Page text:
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SEC And The Jerky Boys. I Don’t Gotta Audit You, Chisel-Chest!

I don’t need to talk to you, Jerky!
 - The Jerky Boys
 
Last on this week’s litany of SEC near-successes is the case of
SEC vs. Eric Todd Seiden.
 
According to the SEC complaint, “Seiden has fraudulently induced
at least fifteen broker-dealers to buy over $1.8 million of thinly-
traded stocks.”  How did he manage that, you ask?
 
“On numerous occasions from at least October 24, 2008 to the
present Seiden, a former securities professional, telephoned
broker-dealers, falsely identified himself as a customer or customer
representative, and place large orders to purchase a thinly-traded
stock for the customer’s account.”
 
Seiden, a 38-year old resident of Boca Raton, worked as a
registered representative from 1993 until October of 2008, which is
the month in which his alleged fraud started.  Seiden knows lots of
folks on Wall Street.  He has worked at a number of firms and
knows lots of folks, both professionally and socially.  Using the
names of individuals, and of customers that h has known off and
on over the years, Seiden allegedly placed calls to at least 24
different firms to have them buy large blocks of penny stocks. 
These trades would typically not be discovered as problems until at
least T+1, when they would be rejected for delivery by the firm
that allegedly placed the order.
 
One point that stands out in the SEC’s complaint is that the traders
and brokers at these firms all know Seiden.  Trading desk tapes
were played back for some of them, and they immediately
recognized his voice.
 
Another point that emerges – in the Prayer For Relief at the end of
the Compliant – is the SEC has not yet determined the purpose of
this behavior.  One would naturally assume that Seiden first
established positions in these illiquid stocks, then, by placing
fraudulent orders, created the liquidity to make his own positions
profitable.  But the SEC has not yet determined whether such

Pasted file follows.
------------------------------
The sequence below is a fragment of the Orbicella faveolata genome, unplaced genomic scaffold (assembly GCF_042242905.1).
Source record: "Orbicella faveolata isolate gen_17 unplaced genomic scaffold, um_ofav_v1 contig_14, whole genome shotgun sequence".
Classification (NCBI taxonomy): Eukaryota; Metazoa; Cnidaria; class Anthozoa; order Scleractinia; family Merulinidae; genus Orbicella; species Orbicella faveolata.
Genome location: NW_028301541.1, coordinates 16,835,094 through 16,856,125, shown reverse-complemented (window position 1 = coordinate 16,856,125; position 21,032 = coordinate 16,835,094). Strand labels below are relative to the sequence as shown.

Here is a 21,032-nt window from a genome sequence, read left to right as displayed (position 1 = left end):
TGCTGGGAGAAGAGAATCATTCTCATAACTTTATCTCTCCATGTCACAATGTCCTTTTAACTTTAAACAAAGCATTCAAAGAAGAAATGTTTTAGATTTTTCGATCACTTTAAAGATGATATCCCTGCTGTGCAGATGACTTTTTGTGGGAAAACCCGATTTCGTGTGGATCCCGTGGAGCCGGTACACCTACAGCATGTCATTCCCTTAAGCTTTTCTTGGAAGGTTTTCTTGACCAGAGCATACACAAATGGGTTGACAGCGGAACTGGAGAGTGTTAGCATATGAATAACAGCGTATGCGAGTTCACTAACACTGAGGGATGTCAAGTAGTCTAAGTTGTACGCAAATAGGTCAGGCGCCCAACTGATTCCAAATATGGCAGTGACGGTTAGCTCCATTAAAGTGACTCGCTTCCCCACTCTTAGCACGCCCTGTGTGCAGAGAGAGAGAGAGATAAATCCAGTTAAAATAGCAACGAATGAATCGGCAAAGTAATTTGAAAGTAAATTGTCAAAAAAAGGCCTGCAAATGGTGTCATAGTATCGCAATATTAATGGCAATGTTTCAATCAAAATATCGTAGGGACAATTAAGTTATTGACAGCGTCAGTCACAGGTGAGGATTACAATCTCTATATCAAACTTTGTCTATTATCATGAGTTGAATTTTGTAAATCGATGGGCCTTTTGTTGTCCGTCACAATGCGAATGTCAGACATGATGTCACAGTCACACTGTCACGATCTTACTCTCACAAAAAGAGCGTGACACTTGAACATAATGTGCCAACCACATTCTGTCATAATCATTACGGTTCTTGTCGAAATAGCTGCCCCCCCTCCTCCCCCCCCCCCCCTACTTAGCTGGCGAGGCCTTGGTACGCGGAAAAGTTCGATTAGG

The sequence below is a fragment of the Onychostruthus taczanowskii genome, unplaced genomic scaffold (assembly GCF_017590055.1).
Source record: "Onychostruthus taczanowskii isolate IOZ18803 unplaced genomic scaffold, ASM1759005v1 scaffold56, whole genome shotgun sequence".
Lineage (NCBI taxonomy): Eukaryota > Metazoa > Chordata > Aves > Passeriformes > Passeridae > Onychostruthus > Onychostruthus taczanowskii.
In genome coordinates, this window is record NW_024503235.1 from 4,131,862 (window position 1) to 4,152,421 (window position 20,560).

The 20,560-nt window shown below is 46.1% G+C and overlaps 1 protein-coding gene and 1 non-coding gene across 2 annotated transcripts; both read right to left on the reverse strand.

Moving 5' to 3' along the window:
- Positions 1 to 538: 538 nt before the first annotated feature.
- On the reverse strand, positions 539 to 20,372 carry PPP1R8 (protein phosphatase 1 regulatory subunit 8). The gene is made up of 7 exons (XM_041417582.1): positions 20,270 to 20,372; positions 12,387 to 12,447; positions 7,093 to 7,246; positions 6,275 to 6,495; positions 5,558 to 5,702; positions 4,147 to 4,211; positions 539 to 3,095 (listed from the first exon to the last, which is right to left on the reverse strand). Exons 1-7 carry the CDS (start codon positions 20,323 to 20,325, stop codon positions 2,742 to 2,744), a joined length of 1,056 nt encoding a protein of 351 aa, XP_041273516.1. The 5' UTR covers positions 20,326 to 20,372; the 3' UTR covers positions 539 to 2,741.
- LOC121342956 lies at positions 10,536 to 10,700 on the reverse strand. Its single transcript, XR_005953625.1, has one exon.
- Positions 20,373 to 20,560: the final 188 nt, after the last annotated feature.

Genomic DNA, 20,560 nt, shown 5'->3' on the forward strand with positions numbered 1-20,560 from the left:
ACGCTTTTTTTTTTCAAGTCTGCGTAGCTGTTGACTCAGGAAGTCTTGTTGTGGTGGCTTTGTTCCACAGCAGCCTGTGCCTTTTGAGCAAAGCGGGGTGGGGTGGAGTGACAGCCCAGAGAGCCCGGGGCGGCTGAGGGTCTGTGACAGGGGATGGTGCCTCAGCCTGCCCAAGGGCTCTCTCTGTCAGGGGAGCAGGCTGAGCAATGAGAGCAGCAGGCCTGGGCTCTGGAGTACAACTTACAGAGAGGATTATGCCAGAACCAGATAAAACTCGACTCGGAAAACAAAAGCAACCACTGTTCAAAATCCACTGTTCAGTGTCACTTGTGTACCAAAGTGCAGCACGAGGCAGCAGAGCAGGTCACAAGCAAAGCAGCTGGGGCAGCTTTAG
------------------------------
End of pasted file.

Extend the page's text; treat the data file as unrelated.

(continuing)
trades were ever done, so they only ask for disgorgement of any
illegal profits Seiden may have received from this activity.  We
find it curious that the SEC has not tracked down Seiden’s motive. 
This looks like the SEC moving swiftly to put a stop to fraudulent
behavior.  It may take more time to track down Seiden’s own
financial interest in this matter.
 
But the big kicker on all this – compliance officers take note – is
that these trades are not being reversed.  In each case, the name of
the broker or trader who allegedly gave the order was known to the
executing firm.  That is why Seiden gained access at all.  But it
was Seiden himself, and not the person whose name he used, who
placed the orders.  
 
Once this scam came to light, compliance officers and lawyers
from the brokerage firms were on the phone immediately to the
firms on the other sides of these trades, insisting that the trades be
broken.  
 
But trades are not being broken, and after a certain amount of
huffing and puffing, the calls are being abandoned and the trades
allowed to stand.
 
As with every scam – Madoff comes to mind – there were those
who did not take the bait.  There were firms that were approached
with orders from Seiden, and that declined to do the trades.
 
As to those firms that went through with it and made the
purchases, trades are being left to stand.  They are being told they
did not know their customer.